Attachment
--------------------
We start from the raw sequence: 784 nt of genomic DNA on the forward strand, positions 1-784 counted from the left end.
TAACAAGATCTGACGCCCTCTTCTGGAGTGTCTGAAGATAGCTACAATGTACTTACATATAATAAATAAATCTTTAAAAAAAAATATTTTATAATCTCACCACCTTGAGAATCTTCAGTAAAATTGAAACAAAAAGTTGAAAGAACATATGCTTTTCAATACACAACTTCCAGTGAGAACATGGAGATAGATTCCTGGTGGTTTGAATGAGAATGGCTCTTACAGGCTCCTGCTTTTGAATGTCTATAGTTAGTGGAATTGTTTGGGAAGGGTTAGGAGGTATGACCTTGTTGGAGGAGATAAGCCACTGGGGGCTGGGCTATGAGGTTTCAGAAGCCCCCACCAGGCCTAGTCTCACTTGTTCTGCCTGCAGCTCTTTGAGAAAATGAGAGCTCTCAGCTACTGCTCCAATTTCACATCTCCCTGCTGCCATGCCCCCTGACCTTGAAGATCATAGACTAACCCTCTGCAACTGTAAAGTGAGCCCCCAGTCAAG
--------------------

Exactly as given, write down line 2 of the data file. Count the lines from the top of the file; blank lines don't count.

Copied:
TAACAAGATCTGACGCCCTCTTCTGGAGTGTCTGAAGATAGCTACAATGTACTTACATATAATAAATAAATCTTTAAAAAAAAATATTTTATAATCTCACCACCTTGAGAATCTTCAGTAAAATTGAAACAAAAAGTTGAAAGAACATATGCTTTTCAATACACAACTTCCAGTGAGAACATGGAGATAGATTCCTGGTGGTTTGAATGAGAATGGCTCTTACAGGCTCCTGCTTTTGAATGTCTATAGTTAGTGGAATTGTTTGGGAAGGGTTAGGAGGTATGACCTTGTTGGAGGAGATAAGCCACTGGGGGCTGGGCTATGAGGTTTCAGAAGCCCCCACCAGGCCTAGTCTCACTTGTTCTGCCTGCAGCTCTTTGAGAAAATGAGAGCTCTCAGCTACTGCTCCAATTTCACATCTCCCTGCTGCCATGCCCCCTGACCTTGAAGATCATAGACTAACCCTCTGCAACTGTAAAGTGAGCCCCCAGTCAAG